To prove its concept, the team build a simple experience designed for just one player that lasts only five minutes. During a recent demonstration at the company’s office, a warehouse space in San Rafael, California, Nomadic’s staff handed reporters PC-backpacks connected to an Oculus Rift. Bur don’t worry, the team is working with the Rift just until they find a suitable substitute, so they are not going to use it when the products actually start to ship.

The first users were excited to share their impressions: “it’s difficult to convey what a cool feeling it is to reach for a virtual object and get the perfect tactile feedback you expect”. A real-life, bulky flashlight with a real button that triggers the same flashlight in the virtual world. A set of leaky pipes let off some real hot air. A file cabinet actually has to be opened to retrieve a real-feeling gun replica. Making the way over a narrow and extremely rickety plank in order to cross a wide gap to another rooftop the user can hear ambient noises and feel a fresh breeze that instantly convinces his brain it is both outside and up high. That is to say, the Nomadic experiences are definitely designed to play with user’s mind and emotions.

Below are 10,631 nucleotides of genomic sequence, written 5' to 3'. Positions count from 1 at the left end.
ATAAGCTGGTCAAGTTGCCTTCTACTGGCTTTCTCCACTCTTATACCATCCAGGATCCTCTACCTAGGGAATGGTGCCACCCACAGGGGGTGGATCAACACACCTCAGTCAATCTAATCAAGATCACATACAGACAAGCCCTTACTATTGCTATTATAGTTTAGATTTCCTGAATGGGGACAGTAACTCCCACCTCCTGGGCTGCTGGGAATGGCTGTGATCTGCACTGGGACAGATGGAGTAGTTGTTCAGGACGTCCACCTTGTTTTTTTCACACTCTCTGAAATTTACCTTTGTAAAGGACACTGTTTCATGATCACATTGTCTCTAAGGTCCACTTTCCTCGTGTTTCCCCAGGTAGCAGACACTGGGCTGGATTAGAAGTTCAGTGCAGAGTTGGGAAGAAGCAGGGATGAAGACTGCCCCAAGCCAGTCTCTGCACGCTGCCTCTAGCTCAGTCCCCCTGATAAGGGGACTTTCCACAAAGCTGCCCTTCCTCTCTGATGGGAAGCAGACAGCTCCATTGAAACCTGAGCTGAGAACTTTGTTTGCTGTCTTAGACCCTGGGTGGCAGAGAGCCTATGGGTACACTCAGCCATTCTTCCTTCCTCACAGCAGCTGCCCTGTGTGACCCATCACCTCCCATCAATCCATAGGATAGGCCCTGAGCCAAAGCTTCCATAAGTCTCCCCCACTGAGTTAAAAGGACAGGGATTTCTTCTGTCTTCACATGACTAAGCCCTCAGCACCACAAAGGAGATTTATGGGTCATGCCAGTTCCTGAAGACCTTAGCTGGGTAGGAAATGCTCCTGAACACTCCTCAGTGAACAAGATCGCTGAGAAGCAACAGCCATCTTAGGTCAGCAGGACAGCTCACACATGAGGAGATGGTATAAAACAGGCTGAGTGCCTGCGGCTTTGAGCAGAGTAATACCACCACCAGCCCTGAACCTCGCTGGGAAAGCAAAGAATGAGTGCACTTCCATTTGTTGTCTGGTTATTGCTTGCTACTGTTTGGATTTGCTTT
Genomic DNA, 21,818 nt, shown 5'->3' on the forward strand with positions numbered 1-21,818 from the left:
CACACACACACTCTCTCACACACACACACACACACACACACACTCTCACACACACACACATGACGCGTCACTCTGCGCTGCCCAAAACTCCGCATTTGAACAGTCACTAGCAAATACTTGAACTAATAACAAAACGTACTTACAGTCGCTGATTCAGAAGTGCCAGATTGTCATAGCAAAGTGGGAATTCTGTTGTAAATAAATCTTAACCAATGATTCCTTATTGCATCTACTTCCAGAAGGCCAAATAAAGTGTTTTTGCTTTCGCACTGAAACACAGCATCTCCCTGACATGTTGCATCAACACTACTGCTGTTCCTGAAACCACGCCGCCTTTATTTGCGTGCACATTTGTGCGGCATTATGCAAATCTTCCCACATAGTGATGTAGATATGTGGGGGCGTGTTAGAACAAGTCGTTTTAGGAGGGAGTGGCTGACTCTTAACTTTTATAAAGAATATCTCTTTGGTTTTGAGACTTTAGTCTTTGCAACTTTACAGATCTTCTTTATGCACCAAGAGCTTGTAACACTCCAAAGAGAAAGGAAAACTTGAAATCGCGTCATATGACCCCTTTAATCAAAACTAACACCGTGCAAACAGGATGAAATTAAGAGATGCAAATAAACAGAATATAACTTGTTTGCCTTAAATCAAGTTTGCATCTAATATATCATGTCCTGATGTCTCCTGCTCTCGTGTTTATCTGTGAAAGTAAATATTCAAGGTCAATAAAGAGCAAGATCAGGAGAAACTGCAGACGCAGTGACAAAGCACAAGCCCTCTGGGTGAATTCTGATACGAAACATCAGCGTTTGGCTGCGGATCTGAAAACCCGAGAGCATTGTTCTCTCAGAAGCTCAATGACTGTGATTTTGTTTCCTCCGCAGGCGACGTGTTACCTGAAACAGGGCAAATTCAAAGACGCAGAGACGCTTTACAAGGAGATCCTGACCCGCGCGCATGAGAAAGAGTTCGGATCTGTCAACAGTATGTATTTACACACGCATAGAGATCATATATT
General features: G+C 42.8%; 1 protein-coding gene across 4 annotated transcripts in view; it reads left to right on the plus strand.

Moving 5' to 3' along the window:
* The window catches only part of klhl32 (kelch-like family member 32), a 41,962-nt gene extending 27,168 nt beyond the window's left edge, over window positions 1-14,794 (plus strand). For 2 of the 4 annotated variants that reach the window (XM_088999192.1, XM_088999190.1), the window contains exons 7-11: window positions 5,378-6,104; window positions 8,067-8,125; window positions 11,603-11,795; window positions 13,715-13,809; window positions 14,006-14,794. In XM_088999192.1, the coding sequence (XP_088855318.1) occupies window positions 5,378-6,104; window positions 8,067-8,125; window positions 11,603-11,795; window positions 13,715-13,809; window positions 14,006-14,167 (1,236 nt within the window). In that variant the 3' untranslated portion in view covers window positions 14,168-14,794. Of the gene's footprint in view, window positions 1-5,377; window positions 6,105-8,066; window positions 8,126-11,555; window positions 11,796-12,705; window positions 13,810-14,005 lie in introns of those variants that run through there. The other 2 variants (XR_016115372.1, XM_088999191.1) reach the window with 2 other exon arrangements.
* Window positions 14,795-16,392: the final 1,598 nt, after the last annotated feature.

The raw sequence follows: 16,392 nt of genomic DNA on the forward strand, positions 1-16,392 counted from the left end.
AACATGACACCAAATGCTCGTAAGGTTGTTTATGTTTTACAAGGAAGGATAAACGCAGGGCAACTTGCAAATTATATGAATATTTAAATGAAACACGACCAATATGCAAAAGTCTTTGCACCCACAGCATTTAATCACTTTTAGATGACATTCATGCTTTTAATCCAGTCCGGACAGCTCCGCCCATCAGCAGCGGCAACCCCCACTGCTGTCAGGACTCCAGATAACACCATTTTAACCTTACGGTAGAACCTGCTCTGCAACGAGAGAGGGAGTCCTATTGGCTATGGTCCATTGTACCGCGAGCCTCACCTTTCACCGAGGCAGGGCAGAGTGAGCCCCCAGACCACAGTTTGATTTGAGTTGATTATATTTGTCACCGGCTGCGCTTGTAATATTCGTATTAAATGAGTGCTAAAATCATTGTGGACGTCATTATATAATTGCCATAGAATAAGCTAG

Business Model

Obviously, Nomadic isn’t the first company to add physical cues to virtual reality experiences. But the company does have an original concept of getting these kinds of experiences out in the marketplace. Instead of building and operating its own VR locations, Nomadic wants to partner with bigger players that already have s real some estate and are now looking for the next big thing to retain and monetize audiences.

In the last few years, people have turned more and more to their mobile devices for just about everything, from watching movies to shopping. No wonder sales at shopping malls and movie theaters are dropping down every year. The company’s strategic plan centers around developing partnerships with the owners in these industries who are desperate for new kinds of businesses to bring in and keep potential customers, ideally with the whole family in tow.